The troops at Fort Frederica sprang to action July 1742 for the Battle of Bloody Marsh. With the help of the Scottish Highlanders from Darien, Oglethorpe’s men defeated the Spanish, who were planning to take over the Georgia coast and add it to their Florida territory.
Following the military successes on St. Simons Island, England signed a peace treaty with Spain. British troops were withdrawn from Fort Frederica. A fire in 1758 badly damaged the town of Frederica and it eventually became a lost town.
The first St. Simons Lighthouse was completed. The lighthouse was built by James Gould. The original lighthouse stood 85 feet tall and its base was made of tabby, part of which probably came from the ruins at Frederica. This lighthouse was later destroyed by Confederate troops during the Civil War to prevent Union forces from using it to navigate the coast. The current lighthouse was built in 1872 and still serves as an active aid to navigation.
Christ Church, chartered in 1808, was built near the site of Fort Frederica. The church was also badly damaged during the Civil War. Anson Dodge, Jr. rebuilt Christ Church in 1884 as a memorial to his first wife, who died in India on their honeymoon.
During the plantation period, there were 10-14 plantations located on St. Simons Island. Plantations, like Hofwyl-Broadfield Plantation, were also found in Brunswick as well as on Jekyll Island. Rice, cotton, sugar and other agricultural products were grown on these plantations. Rice was produced at Hofwyl-Broadfield Plantation until 1913, when the plantation transitioned to a dairy farm. Hofwyl-Broadfield Plantation is still standing today and is open to the public for tours.
Neptune Small was born into slavery at Retreat Plantation on St. Simons Island. He was chosen to look after the plantation owners’ son Henry Lord Page King. The two formed a close bond and when King enlisted in the Civil War in 1861, Neptune accompanied him. Henry was fatally shot during a battle in Virginia and Neptune dutifully recovered his body from the battlefield and brought it back to Georgia to be buried. Small later bought property and built a house north of the St. Simons Pier in what would become the African-American community called “South End.” Today, the area is known as Neptune Park. View a handcrafted sculpture of Neptune Small by local artist Kevin Pullen at the St. Simons Welcome Center, 529 Beachview Drive.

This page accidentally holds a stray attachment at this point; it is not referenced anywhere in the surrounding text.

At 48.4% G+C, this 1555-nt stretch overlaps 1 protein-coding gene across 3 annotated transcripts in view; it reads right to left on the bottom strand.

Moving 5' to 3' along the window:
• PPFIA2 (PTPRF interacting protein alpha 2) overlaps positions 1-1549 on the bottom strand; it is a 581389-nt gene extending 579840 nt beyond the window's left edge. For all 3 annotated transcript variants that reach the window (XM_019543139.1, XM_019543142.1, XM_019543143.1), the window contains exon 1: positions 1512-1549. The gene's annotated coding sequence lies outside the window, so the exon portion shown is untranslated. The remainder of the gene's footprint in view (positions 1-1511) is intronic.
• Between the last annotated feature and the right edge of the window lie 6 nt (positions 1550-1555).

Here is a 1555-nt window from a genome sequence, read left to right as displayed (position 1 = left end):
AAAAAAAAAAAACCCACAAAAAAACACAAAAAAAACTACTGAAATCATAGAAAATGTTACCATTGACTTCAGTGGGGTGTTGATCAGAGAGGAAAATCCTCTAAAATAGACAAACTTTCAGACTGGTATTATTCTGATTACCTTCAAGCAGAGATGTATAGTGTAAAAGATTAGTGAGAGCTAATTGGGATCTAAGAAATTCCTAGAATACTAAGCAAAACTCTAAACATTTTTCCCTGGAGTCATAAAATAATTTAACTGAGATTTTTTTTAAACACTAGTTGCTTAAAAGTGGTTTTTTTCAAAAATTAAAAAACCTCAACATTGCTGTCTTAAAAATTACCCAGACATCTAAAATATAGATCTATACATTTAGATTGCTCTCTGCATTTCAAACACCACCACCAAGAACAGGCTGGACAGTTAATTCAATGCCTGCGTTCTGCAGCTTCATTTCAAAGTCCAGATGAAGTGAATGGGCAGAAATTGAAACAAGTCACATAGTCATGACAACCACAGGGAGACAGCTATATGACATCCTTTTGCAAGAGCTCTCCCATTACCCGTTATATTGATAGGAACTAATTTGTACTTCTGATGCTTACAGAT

The Wanderer, the last ship to smuggle enslaved people from Africa to America made landfall on Jekyll Island. Congress passed the Slave Importation Act in 1807, making the importation of slaves illegal. The Wanderer, a luxury sailing vessel known for its high speed, was secretly converted into a slave ship. The ship arrived on Jekyll Island with 409 slaves acquired in West Africa, and news rapidly spread. The owners of the ship were taken to federal court, but unfortunately prosecutors were unable to prove the case, resulting in a not guilty verdict.
First African Baptist Church was organized at Pike's Bluff Plantation on St. Simons Island. At most plantations across the south. slaves were prohibited from practicing religion. However, slaves on St. Simons Island had the opportunity to form a church and congregate regularly. Slaves from the island's plantations attended First African Baptist Church each Sunday. The church can be visited at 5800 Frederica Road, St. Simons Island.
Jekyll Island Club, an exclusive club consisting of America’s most elite, was established after the island was purchased from the island’s original owners for $125,000. The Club was built by 1887 and opened its doors to the Pulitzers, Rockefellers, Goodyears, Morgans and the like. The rich and famous enjoyed Jekyll Island each year from Christmas to Easter until the start of World War II. The state of Georgia bought the island in 1947.
F.J. Torras Causeway was built, connecting Brunswick and St. Simons Island. The series of bridges were designed by Brunswick native Fernando Joseph Torras, who also served as Brunswick’s city manager for more than 30 years. The causeway was named for Torras following his death in 1953.
The Cloister at Sea Island opened. Howard Coffin first purchased the island in 1926 and hired renowned architect Addison Mizner to design the original Cloister Hotel. The Plantation Course at Sea Island Golf Club, opened in the summer of 1927.
During World War II, Brunswick’s shipyards bustled with activity critical to America’s war efforts. Approximately 16,000 workers were employed in the shipyards where they built 99 liberty ships. NAS Glynco, now currently the site of the Federal Law Enforcement Training Center, began producing blimps used to escort U.S. cargo ships through the Atlantic Ocean. The base featured two giant wooden hangers, each about the size of 6 football fields and was the only naval air station to accommodate all types of aircraft – blimps, propeller planes, jets and helicopters. NAS Glynco was decommissioned in 1974.